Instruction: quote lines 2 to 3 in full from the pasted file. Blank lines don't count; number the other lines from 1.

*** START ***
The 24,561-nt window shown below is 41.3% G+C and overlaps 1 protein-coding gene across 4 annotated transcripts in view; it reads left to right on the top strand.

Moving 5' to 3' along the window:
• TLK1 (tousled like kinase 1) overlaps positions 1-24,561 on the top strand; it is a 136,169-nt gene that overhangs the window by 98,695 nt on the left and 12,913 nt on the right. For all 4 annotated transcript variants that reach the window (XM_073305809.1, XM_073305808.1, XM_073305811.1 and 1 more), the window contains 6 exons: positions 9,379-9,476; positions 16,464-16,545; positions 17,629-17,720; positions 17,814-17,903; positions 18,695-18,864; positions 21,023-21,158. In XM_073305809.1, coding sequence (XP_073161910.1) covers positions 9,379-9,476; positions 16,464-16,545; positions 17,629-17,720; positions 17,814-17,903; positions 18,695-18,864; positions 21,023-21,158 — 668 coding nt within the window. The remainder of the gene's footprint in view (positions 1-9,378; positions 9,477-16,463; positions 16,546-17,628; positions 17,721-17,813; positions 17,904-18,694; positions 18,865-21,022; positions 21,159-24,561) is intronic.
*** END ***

Moving 5' to 3' along the window:
• TLK1 (tousled like kinase 1) overlaps positions 1-24,561 on the top strand; it is a 136,169-nt gene that overhangs the window by 98,695 nt on the left and 12,913 nt on the right. For all 4 annotated transcript variants that reach the window (XM_073305809.1, XM_073305808.1, XM_073305811.1 and 1 more), the window contains 6 exons: positions 9,379-9,476; positions 16,464-16,545; positions 17,629-17,720; positions 17,814-17,903; positions 18,695-18,864; positions 21,023-21,158. In XM_073305809.1, coding sequence (XP_073161910.1) covers positions 9,379-9,476; positions 16,464-16,545; positions 17,629-17,720; positions 17,814-17,903; positions 18,695-18,864; positions 21,023-21,158 — 668 coding nt within the window. The remainder of the gene's footprint in view (positions 1-9,378; positions 9,477-16,463; positions 16,546-17,628; positions 17,721-17,813; positions 17,904-18,694; positions 18,865-21,022; positions 21,159-24,561) is intronic.